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Mocking the tempest? Ocean, those vast lides,
Tumbling about the globe, with a wild roar,
From age to age? And tell us, do those worlds
Change like our own ? Comes there, the soothing spring,
Soft and sweet-voiced ; and in his hands the wealth
Of leaves to deck the forest; flowers, and scatter'd
On the green vales and on the slopes, to fling
Over a faëry world; and feathery winds,
And airs, and smiling sunshine, bees and birds,
Filling the soft savannas with the sound
Of their low murmurings? Have they the months
Of the full summer, with its skies, and clouds,
And suns, and showers, and soothing fragrance, sent
Up from a thousand tubes ? And autumn, too,
Pensive and pale - do these sweet days come there,
Wreathing the wilderness with such gay bands
Of brightness and of beauty, till the earth,
Late fresh and flowering, seems like some fair bride
Met in the month of dalliance with the frost
of a too killing sorrow? And, sublime -
Within his grasp the whirlwinds, and his brows
White with the storm of ages, and his breath
Fettering the streams, and ribbing the old hills
With ice, and sleet, and snow; and far along
The sounding ocean's side his frosty chains
Flinging, till the wild waves grow mute, or mutter
Only in their dread caves - old Winter! he -
Have you him there? And tell us, hath a God,
Sentent and wise, placed there the abstruser realm
Of thinking and of feeling? Have ye minds,
Grasping and great like ours? And reaching souls
That, spurning their prison, burst away, and soar
Up to a mightier converse, than the rounds
of a dull, daily being? And warm hearts,
Do they dwell there? Hearts fondly lock'd to hearts,
Into each other's natures pouring wild
Floods of deep feeling, and a life so sweet,
Death doth but make it sweeter ? Have ye dreamers -
Young hearts – proud souls - that catch from every thing
A greatness and a grandeur of delight,
That common souls feel not? Souls that do dwell
Only in thoughts of beauty, linking forth
Into one mystic chain the fadeless flowers
And wreaths of immortality ? --- that dwell
Only to think and feel, and be the slaves
of a sad nature ? And, when life is over,
Only to take the charnel with the hope,
A star may hang above them for the eye
of the far slumbering ages ?

False, false, all
And vain the wing of fancy to explore
The track of angels! Vain thought, to fold back
This gorgeous canopy, and send the eye
On to those realms of glory! And the dreamer
Turns on his couch again, and feels the nothingness
Of poor humanity. Eternal One!
Thou who dost look on all — the great, the good,
Humbled or hoping - pride, or the poor wretch
Laid on his couch of misery – thou dost watch,
And thou hast power o'er all! Thou hast alone,
Wrapp'd in thine own immensity, the power
To paint a leaf, or roll ten thousand worlds
Around the universe! O, let the heart
Pained and in sickness here, lay its poor hope
Low at thy feet; and trust thai thou, at last,
When thou shalt shake these heavens, and rend away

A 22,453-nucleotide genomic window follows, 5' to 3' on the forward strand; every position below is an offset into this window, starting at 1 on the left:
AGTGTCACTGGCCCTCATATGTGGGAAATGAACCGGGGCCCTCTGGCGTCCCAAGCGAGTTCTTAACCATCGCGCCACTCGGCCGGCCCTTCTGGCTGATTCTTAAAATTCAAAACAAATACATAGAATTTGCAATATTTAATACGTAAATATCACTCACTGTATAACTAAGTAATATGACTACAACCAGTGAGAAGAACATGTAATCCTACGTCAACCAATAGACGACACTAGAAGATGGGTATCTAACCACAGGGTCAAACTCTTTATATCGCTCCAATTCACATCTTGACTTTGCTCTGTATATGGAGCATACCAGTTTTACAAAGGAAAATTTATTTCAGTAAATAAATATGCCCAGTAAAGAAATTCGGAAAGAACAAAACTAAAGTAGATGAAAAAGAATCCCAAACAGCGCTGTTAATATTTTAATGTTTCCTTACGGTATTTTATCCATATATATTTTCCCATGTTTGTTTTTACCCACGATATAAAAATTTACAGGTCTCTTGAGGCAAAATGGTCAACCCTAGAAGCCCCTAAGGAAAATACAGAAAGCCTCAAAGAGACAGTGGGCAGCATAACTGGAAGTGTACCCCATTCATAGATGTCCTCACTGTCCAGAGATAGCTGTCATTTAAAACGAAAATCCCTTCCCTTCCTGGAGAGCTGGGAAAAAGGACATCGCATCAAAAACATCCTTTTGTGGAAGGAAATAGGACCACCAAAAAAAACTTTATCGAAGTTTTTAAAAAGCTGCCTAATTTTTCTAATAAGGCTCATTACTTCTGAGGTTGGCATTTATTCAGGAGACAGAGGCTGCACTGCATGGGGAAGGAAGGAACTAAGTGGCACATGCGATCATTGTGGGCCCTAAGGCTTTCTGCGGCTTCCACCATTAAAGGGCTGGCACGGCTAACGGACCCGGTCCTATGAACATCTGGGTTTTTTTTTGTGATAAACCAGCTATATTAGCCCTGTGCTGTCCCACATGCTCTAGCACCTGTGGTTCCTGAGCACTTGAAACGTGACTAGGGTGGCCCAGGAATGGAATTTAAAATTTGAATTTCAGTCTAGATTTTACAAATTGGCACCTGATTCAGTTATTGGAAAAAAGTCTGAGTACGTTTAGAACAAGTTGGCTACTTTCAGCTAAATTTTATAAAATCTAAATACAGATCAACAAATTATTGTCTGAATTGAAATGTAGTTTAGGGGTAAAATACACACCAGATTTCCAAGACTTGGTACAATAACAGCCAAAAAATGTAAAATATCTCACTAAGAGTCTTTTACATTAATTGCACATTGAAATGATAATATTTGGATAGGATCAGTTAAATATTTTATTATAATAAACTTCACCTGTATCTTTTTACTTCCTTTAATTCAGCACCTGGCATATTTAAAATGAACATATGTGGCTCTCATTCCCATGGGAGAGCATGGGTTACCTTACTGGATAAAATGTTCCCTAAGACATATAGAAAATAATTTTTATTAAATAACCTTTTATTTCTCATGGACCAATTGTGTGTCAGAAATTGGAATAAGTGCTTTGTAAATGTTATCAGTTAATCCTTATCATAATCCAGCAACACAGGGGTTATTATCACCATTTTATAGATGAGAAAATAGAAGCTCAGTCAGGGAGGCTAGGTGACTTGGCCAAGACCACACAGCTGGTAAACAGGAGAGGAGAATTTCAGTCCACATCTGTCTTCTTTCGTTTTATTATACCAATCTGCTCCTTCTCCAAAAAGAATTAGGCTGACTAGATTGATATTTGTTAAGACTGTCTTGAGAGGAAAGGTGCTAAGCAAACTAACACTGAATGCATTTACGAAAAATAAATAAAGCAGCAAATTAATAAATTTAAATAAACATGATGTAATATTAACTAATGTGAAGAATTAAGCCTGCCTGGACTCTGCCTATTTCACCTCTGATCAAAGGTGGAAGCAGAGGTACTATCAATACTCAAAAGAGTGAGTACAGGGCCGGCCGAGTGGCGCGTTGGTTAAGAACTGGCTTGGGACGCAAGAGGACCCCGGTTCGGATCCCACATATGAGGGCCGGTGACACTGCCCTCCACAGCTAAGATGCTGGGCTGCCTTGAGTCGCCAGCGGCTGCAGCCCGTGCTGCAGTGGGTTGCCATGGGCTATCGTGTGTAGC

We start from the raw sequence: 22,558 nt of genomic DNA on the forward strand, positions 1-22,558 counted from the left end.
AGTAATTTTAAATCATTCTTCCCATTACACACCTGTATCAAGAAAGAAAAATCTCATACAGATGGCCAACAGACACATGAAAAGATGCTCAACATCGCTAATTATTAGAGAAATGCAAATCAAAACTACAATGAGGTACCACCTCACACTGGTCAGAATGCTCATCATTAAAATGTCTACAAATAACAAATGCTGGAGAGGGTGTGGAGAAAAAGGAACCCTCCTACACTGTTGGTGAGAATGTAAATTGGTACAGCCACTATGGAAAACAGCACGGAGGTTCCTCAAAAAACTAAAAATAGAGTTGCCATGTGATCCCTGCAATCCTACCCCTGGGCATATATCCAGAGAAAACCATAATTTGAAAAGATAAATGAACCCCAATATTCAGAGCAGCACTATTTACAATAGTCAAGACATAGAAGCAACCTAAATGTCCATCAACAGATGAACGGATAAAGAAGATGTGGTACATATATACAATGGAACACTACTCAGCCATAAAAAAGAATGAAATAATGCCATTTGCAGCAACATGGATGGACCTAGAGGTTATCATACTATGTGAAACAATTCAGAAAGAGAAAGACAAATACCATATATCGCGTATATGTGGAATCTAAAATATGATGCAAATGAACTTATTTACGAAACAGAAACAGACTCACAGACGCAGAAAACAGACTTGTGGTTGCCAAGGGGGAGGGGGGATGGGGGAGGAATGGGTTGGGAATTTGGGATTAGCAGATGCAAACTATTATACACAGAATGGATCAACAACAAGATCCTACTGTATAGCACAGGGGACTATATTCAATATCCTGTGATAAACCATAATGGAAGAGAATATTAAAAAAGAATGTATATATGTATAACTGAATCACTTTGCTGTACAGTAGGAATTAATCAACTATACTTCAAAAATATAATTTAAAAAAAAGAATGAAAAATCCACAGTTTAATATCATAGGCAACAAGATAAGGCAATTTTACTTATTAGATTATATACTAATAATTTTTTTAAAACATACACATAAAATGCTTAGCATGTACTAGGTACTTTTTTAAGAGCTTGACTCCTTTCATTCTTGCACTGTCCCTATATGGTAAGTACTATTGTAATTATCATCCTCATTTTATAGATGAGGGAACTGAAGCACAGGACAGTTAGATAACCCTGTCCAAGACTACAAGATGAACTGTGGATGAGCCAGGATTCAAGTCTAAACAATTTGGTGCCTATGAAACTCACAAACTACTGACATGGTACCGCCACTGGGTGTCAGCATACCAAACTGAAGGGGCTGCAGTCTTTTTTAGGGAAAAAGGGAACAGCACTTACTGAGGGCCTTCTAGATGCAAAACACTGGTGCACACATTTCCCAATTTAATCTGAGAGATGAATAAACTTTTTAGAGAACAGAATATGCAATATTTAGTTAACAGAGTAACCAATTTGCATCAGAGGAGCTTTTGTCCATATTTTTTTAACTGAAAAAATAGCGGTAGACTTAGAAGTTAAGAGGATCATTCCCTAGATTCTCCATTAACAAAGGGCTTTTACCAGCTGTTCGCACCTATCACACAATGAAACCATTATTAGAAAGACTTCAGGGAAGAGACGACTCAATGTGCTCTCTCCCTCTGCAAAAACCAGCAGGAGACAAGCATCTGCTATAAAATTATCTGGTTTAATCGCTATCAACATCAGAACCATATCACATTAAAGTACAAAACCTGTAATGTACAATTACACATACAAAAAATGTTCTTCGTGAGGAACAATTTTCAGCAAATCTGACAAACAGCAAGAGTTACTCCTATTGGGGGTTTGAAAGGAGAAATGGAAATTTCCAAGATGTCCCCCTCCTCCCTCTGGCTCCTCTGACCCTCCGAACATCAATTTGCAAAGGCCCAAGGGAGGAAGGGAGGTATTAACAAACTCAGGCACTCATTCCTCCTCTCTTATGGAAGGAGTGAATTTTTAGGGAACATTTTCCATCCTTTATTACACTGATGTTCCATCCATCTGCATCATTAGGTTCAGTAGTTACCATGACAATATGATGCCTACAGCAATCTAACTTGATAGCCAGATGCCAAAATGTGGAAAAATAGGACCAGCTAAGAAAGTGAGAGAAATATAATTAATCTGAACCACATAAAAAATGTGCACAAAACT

The pillars of the universe, wilt save
This glimmering mind now here, to be a star,

Bright, for some other world!
Neu-Haven, January 10, 1838.

WILLIAM THOMPSON Bacon.

ORIENTAL FRAGMENTS.

FROM THE UNPUBLISHED MANUSCRIPTS OF A TRAVELLER IN THE EAST.

BY J. S. BUCKINGHAM.

The interest that has recently been excited throughout all Europe, by the efforts for renewing the ancient communication between the Mediterranean and the Red Sea, on the one hand, and the opening of the route to India, by the Euphrates and the Persian Gulf, on the other, has directed public attention to whatever could elucidate the question, as to whether the Red Sea and the Mediterranean could be advantageously united, by means of a canal, from the one to the other, so as to shorten the communication between western Europe and eastern Asia, and thus avoid the long and generally stormy voyage round the great continent of Africa, by the passage of the Cape of Good Hope.

Having taken an early and a prominent part in the inquiries which were instituted on this subject, during my travels in Egypt, I was specially solicited by its' present ruler, Mohammed Ali Pasha, to undertake a journey across the Isthmus of Suez, for the double purpose, first, of examining the capacity of that port to receive vessels of a certain burthen, and inspecting its anchorages; and secondly, of traversing the desert lying between the Red Sea and the Mediterranean, with the view of ascertaining whether any vestiges could still be traced of the ancient canal, said to have been begun by one of the Pharaohs, completed by Darius, and continued open up to the time of the Ptolemies. The object of these inquiries was not the mere gratification of a geographical or antiquarian curiosity, though that would have been motive sufficient to induce me to undertake the task; but it was intended as a prelude to the reopening of the ancient commerce, which, before the circumnavigation of the Cape of Good Hope, by Vasco Da Gama, was carried on extensively and profitably by this route, between Europe and India, by which indeed Alexandria had been enriched, and by which Genoa and Venice acquired such opulence and power, as to reign sole arbiters of the dominion along the shores of these two seas.

I accordingly entered into the project with zeal, believing that whatever night be the privations of the desert journey, I should be gratified by its novelty; and hoping, that beside my own personal gratification, some public good would result from the investigation on which I was about to enter.